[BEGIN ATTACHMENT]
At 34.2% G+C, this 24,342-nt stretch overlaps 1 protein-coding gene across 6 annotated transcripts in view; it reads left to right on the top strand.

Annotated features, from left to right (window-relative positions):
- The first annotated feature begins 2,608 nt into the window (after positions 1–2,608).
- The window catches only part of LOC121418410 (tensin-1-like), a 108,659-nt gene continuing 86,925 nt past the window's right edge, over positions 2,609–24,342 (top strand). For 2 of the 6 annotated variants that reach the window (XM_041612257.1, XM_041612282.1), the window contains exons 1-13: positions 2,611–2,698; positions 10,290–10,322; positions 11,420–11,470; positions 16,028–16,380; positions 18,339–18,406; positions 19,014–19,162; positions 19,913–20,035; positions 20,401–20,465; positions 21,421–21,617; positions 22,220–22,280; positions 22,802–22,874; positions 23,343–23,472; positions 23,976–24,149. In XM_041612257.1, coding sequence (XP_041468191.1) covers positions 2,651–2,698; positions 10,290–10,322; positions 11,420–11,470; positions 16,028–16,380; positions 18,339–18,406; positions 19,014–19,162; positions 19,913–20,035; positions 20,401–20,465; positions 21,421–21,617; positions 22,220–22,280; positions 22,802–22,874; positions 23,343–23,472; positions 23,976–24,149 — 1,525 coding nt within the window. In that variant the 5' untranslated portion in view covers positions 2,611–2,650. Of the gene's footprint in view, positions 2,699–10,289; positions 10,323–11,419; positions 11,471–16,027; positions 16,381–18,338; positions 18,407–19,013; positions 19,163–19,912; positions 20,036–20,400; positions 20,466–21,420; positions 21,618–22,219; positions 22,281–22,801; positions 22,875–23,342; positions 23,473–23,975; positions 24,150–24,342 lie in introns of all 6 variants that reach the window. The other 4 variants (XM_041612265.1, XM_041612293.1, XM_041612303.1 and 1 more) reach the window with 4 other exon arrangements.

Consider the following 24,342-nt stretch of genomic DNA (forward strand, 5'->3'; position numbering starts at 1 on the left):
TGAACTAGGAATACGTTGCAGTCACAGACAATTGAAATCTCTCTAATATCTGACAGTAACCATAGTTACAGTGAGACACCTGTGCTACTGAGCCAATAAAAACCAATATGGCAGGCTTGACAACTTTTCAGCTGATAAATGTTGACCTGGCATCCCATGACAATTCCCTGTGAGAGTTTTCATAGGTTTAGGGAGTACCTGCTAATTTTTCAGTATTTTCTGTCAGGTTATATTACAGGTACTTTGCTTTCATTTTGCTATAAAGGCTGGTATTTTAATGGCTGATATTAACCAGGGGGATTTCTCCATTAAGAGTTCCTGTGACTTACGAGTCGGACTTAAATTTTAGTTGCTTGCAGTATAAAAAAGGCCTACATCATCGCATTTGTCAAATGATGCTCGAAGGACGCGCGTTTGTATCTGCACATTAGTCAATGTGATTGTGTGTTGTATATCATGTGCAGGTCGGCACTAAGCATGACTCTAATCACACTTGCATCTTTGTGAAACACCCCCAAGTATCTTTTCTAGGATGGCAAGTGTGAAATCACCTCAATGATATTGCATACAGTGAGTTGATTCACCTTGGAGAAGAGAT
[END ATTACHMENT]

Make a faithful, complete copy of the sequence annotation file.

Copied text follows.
At 34.2% G+C, this 24,342-nt stretch overlaps 1 protein-coding gene across 6 annotated transcripts in view; it reads left to right on the top strand.

Annotated features, from left to right (window-relative positions):
- The first annotated feature begins 2,608 nt into the window (after positions 1–2,608).
- The window catches only part of LOC121418410 (tensin-1-like), a 108,659-nt gene continuing 86,925 nt past the window's right edge, over positions 2,609–24,342 (top strand). For 2 of the 6 annotated variants that reach the window (XM_041612257.1, XM_041612282.1), the window contains exons 1-13: positions 2,611–2,698; positions 10,290–10,322; positions 11,420–11,470; positions 16,028–16,380; positions 18,339–18,406; positions 19,014–19,162; positions 19,913–20,035; positions 20,401–20,465; positions 21,421–21,617; positions 22,220–22,280; positions 22,802–22,874; positions 23,343–23,472; positions 23,976–24,149. In XM_041612257.1, coding sequence (XP_041468191.1) covers positions 2,651–2,698; positions 10,290–10,322; positions 11,420–11,470; positions 16,028–16,380; positions 18,339–18,406; positions 19,014–19,162; positions 19,913–20,035; positions 20,401–20,465; positions 21,421–21,617; positions 22,220–22,280; positions 22,802–22,874; positions 23,343–23,472; positions 23,976–24,149 — 1,525 coding nt within the window. In that variant the 5' untranslated portion in view covers positions 2,611–2,650. Of the gene's footprint in view, positions 2,699–10,289; positions 10,323–11,419; positions 11,471–16,027; positions 16,381–18,338; positions 18,407–19,013; positions 19,163–19,912; positions 20,036–20,400; positions 20,466–21,420; positions 21,618–22,219; positions 22,281–22,801; positions 22,875–23,342; positions 23,473–23,975; positions 24,150–24,342 lie in introns of all 6 variants that reach the window. The other 4 variants (XM_041612265.1, XM_041612293.1, XM_041612303.1 and 1 more) reach the window with 4 other exon arrangements.

Consider the following 24,342-nt stretch of genomic DNA (forward strand, 5'->3'; position numbering starts at 1 on the left):
TGAACTAGGAATACGTTGCAGTCACAGACAATTGAAATCTCTCTAATATCTGACAGTAACCATAGTTACAGTGAGACACCTGTGCTACTGAGCCAATAAAAACCAATATGGCAGGCTTGACAACTTTTCAGCTGATAAATGTTGACCTGGCATCCCATGACAATTCCCTGTGAGAGTTTTCATAGGTTTAGGGAGTACCTGCTAATTTTTCAGTATTTTCTGTCAGGTTATATTACAGGTACTTTGCTTTCATTTTGCTATAAAGGCTGGTATTTTAATGGCTGATATTAACCAGGGGGATTTCTCCATTAAGAGTTCCTGTGACTTACGAGTCGGACTTAAATTTTAGTTGCTTGCAGTATAAAAAAGGCCTACATCATCGCATTTGTCAAATGATGCTCGAAGGACGCGCGTTTGTATCTGCACATTAGTCAATGTGATTGTGTGTTGTATATCATGTGCAGGTCGGCACTAAGCATGACTCTAATCACACTTGCATCTTTGTGAAACACCCCCAAGTATCTTTTCTAGGATGGCAAGTGTGAAATCACCTCAATGATATTGCATACAGTGAGTTGATTCACCTTGGAGAAGAGAT